Trello users can now access the project management tool directly from their desktop after the launch of native Windows and Mac apps.
The software had previously been browser-based only, meaning that Trello boards could easily get lost amid a multitude of browser tabs. The company said in a blog post that the desktop app should make the software simpler to use, since Trello has added a navigation sidebar to help keep track of boards in a similar fashion to channels on collaboration tools such as Slack.
Other features include “more granular” keyboard shortcuts and desktop notifications. Those using the latest Mac Book Pro laptops will also be able to open boards and create new cards from the Mac’s Touch Bar.
A desktop presence is an important option for collaboration or productivity tools, said Gartner research director Larry Cannell. “To be successful, workers need to be using them on a day-to-day or minute-by-minute basis,” he said. “Why should Outlook and a web browser be the only apps open on a desktop? For teams using Trello, this will be a welcomed addition.”
The company also announced Wednesday that Trello boards and cards can now be embedded in separate applications, including Bitbucket, Dropbox Paper and Confluence Cloud.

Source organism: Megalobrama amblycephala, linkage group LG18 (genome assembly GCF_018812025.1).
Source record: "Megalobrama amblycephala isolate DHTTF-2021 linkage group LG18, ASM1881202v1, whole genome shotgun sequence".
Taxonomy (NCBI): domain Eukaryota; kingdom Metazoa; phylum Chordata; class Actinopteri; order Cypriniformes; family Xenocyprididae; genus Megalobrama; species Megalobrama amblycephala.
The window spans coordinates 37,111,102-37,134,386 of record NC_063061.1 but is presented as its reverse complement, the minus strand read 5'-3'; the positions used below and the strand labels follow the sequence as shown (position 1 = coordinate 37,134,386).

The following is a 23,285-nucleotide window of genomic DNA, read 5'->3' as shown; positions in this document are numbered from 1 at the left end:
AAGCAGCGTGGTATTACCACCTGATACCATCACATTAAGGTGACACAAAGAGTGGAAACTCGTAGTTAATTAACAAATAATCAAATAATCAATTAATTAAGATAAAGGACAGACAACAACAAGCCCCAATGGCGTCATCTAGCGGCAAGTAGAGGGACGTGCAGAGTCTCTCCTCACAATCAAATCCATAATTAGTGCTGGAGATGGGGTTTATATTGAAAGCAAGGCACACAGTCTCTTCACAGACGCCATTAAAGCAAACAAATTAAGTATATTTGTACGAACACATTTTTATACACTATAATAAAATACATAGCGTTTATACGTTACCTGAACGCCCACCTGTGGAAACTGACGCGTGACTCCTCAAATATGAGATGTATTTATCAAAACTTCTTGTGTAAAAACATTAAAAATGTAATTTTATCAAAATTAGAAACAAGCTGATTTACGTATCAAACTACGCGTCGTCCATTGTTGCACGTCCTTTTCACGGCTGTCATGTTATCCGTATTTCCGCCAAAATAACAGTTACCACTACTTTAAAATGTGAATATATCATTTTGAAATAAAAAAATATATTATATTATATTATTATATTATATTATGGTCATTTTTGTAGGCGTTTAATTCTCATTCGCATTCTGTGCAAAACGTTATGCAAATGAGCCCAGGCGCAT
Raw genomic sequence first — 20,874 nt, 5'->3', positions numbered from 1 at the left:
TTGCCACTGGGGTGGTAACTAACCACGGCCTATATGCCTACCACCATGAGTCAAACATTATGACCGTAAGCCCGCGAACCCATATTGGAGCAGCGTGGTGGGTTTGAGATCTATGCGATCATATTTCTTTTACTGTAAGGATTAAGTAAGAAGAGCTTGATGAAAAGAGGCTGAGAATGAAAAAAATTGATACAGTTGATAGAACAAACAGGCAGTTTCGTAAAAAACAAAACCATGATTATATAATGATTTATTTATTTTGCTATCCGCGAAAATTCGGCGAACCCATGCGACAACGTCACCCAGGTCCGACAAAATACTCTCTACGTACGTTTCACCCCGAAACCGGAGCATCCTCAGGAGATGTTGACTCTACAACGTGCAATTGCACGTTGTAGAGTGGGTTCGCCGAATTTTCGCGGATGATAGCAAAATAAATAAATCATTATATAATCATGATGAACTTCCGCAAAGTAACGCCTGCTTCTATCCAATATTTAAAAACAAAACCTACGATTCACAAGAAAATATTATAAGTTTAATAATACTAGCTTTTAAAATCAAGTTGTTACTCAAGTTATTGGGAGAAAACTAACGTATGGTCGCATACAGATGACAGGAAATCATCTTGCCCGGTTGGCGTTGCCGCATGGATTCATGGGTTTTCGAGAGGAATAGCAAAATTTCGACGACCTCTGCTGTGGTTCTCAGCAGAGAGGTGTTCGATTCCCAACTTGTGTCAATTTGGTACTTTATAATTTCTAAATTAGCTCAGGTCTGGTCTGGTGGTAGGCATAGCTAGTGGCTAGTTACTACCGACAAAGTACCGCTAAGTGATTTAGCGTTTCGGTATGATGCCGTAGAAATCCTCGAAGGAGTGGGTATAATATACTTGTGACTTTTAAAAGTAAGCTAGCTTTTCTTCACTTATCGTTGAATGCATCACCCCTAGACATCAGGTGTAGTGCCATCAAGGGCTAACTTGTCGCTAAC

“By embedding Trello cards and boards inside the apps you use to plan, work, and communicate, teams can stay connected and see who’s doing what (and what needs to get done) without switching apps,” the company said in a blog post.
According to Raúl Castañón-Martínez, senior analyst at 451 Research, the addition of features such as the desktop app shows how Trello’s technology has evolved since its acquisition by collaboration software provider Atlassian for $425 million earlier this year.
“The big picture here is how Trello – and the entire Atlassian portfolio for that matter – is evolving,” said Castañón-Martínez.
“The company is enhancing its products with new features that allow users to be more effective with their work; for example, interacting with other users across other Trello boards and across other applications. This enables them to get more work done in one place rather than jumping around between applications.”
He called creation of the desktop app a “natural progression” for Trello.
“It is evolving from an application into a workspace,” he said. “The benefit for the end user will be that it enables them to work with less distractions. Jumping between applications is a productivity-killer.”
The announcements were made against a backdrop of accelerating adoption, with Trello claiming to have reached 25 million user sign-ups. That’s up from 14 million in May last year, according to Forbes.
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